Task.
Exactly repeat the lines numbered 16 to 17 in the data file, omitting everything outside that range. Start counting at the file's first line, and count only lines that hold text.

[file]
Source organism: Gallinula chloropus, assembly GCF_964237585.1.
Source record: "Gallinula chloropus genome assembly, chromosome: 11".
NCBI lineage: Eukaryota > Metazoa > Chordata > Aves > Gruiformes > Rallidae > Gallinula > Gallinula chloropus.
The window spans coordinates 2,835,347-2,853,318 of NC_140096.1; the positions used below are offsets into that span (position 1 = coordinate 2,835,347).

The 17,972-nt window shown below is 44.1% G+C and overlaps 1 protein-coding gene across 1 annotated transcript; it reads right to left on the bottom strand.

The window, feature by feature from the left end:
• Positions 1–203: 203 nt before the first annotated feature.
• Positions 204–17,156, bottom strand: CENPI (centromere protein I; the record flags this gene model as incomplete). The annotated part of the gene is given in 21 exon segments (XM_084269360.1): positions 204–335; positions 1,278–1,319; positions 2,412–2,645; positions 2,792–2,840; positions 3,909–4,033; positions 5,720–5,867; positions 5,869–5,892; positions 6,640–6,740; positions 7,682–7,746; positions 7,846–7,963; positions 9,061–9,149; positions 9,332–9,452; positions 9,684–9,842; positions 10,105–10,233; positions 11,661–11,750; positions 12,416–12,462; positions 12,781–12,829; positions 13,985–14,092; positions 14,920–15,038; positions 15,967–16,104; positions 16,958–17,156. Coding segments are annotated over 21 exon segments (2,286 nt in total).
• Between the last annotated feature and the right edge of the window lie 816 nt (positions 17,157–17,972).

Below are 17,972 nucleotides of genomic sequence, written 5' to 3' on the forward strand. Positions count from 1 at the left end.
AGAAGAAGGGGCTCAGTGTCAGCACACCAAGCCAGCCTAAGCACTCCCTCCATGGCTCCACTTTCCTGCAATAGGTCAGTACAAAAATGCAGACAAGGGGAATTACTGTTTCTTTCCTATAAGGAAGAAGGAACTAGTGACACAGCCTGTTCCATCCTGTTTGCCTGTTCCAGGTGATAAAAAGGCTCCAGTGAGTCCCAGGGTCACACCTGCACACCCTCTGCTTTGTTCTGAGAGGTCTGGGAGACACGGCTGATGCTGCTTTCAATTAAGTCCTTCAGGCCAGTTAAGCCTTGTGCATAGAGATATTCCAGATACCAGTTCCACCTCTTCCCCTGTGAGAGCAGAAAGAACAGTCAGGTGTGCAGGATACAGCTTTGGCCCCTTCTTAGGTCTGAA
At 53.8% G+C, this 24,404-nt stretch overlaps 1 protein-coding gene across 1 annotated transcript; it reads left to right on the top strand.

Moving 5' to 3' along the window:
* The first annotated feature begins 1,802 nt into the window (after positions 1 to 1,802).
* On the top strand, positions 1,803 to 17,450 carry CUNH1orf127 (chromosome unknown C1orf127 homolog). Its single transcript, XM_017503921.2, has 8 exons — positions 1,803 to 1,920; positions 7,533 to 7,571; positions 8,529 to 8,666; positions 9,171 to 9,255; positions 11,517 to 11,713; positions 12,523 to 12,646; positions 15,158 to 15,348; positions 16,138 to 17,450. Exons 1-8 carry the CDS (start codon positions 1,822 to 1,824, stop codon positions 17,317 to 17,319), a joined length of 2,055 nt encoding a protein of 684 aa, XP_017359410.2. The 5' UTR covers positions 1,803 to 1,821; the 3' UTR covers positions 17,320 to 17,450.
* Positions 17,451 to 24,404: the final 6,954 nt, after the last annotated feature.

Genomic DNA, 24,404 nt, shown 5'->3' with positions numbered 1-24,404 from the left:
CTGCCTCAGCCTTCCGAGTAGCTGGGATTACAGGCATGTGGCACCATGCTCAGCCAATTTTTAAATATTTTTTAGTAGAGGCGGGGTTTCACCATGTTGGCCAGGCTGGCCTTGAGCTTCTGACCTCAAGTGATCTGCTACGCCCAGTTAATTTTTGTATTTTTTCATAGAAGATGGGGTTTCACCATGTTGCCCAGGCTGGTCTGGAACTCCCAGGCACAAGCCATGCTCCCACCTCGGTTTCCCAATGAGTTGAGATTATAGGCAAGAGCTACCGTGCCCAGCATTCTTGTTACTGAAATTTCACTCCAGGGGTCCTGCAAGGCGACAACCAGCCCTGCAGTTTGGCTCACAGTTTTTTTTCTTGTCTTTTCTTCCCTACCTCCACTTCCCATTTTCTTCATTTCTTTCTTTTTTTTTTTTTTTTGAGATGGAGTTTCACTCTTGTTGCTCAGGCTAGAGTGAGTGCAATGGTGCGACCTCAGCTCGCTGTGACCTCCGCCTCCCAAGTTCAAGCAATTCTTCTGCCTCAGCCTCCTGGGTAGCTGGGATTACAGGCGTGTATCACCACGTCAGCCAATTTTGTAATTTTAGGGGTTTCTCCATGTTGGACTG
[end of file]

* Positions 17,451 to 24,404: the final 6,954 nt, after the last annotated feature.

Genomic DNA, 24,404 nt, shown 5'->3' with positions numbered 1-24,404 from the left: